It was through his mother’s music teacher, Sir Frank Callaway, that Graeme Gilling first heard about the then School of Music at UWA.
Inspired by Frank to make the move from New Zealand, Graeme joined the School to pursue postgraduate studies in collaborative piano with Professor Roger Smalley. A little over three decades on, Graeme is now Head of Performance and Keyboard Studies at the Conservatorium of Music and inspiring the next generation of musicians.
While he started his music studies as a composer, Graeme primarily sees himself as a pianist. In fact, the laissez-faire tutelage of piano virtuoso Professor Smalley is something he still reflects on and he credits his late teacher for the style of teaching he now shares with his students.
“I guess my teaching emphasises simplicity, and the fact that music is, first and foremost, a means of communication.
“What I try to instil in my students is an understanding that music exists ‘between the notes’ and for that to happen successfully, they need to understand the text and nuances of the composition and the era in which the piece was composed.
“There is no language as universal as music and no better way to express an idea than through performance,” Graeme says.
Talking to Graeme you get the feeling that a few words of wisdom go a long way with his students. He has a wealth of experience informing his guidance, with many years freelancing and performing with the WA Ballet Company, WA Arts Orchestra, and the WA Opera, as well as being a pianist for the WA Symphony Orchestra.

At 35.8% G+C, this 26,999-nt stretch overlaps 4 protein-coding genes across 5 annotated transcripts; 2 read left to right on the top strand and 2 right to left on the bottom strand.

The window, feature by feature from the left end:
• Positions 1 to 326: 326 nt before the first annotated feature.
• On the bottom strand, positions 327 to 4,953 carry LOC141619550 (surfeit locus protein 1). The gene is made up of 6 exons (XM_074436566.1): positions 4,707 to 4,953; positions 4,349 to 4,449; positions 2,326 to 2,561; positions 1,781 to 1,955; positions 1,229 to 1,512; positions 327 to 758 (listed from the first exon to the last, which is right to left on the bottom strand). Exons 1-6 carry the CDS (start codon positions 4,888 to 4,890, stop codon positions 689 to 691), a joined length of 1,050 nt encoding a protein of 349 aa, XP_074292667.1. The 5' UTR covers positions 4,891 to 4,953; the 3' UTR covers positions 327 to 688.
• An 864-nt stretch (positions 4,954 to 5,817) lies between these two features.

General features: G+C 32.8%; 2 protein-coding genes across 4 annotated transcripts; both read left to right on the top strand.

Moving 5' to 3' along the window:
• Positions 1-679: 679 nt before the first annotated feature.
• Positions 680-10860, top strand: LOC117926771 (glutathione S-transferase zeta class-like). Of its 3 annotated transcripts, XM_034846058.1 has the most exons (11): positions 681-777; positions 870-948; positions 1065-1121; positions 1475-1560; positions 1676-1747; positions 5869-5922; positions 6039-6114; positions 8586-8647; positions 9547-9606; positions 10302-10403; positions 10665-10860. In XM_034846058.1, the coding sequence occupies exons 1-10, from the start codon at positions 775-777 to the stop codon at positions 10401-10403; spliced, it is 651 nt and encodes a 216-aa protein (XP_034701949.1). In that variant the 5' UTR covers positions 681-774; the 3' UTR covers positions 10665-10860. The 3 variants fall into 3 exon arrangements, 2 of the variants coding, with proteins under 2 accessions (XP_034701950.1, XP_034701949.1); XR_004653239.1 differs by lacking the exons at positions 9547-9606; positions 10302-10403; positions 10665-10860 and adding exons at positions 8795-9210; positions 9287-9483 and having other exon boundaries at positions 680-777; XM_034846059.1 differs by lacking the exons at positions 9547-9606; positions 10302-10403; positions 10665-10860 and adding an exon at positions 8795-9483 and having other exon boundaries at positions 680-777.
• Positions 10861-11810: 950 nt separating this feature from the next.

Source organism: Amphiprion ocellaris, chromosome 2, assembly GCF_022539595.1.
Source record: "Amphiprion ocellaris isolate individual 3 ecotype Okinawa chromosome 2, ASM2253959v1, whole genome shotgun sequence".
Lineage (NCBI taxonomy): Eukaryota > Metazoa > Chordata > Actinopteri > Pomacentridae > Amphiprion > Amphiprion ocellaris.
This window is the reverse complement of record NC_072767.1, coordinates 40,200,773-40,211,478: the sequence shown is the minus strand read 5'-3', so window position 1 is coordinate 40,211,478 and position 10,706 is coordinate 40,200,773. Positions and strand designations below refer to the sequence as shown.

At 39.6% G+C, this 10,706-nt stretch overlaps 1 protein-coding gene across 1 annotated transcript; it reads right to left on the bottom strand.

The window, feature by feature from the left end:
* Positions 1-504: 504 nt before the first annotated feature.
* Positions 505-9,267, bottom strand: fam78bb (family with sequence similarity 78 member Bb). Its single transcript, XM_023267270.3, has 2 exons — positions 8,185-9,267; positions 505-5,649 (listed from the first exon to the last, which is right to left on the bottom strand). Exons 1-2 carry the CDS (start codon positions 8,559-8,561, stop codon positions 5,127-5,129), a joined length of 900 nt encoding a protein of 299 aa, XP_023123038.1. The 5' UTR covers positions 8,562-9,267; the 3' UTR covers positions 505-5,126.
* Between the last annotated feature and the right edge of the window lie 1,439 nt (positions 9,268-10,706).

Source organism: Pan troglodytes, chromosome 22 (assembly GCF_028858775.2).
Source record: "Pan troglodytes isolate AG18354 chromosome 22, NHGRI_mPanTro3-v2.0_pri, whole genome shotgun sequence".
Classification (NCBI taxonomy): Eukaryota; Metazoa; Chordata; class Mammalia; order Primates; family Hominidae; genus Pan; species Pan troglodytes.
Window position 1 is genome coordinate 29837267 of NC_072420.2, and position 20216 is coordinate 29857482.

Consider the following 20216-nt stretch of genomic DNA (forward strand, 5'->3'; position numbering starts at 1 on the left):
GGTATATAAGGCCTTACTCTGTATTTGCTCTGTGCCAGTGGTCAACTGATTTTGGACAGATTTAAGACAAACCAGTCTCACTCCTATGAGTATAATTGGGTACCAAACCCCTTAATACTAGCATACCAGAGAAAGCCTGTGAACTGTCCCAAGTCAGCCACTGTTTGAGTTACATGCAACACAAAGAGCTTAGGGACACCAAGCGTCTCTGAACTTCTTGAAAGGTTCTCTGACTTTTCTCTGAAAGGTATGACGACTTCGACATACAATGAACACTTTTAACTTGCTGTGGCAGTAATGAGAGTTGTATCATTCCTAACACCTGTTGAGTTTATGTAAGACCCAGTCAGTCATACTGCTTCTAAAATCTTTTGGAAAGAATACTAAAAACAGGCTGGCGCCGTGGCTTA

Graeme takes great satisfaction in nurturing the next generation of musicians and is proud when he sees his graduates contributing to the world of music by performing in or working for leading orchestras and arts organisations.
“I love it when our students tell me about their successes,” Graeme says. “It’s always a great validation of the effort and countless hours of practice that go into making and shaping a musician.”
While he wears many ‘music hats’, being the WA Chair of the Australian Music Examination Board (AMEB) is one that keeps him especially busy this year.
“This year marks the Centenary of AMEB becoming a Federal entity which has been at the forefront of music as well as speech and drama education in this country.
“There are a number of interesting activities already underway to mark the anniversary.
“One of the most exciting centenary initiatives is the Online Orchestra project which invites musicians across the nation to perform their part of ‘Waltzing Matilda' for a collaborative orchestral performance.
“The results of this will be a first-of-its-kind performance shown on screen at Melbourne’s Federation Square on 12 September.
“The Online Orchestra is just one example of the way the AMEB continues to diversify as an organisation to maintain its relevance in the world of music education.
“Other examples include the new Music Theatre and Rockschool syllabuses, and we’ve become the first body of its type in the world to offer its theory exams online,” Graeme says.
As for the AMEB (WA) celebrations, an event was held last month at Government House which featured performances by our Conservatorium of Music piano prodigy Shaun-Hern Lee, and speech and drama performances from Bachelor of Arts students Kieren Marley and Alexandria Boehm.
A national centenary event is also planned in Tasmania in November at the Museum of Old and New Art.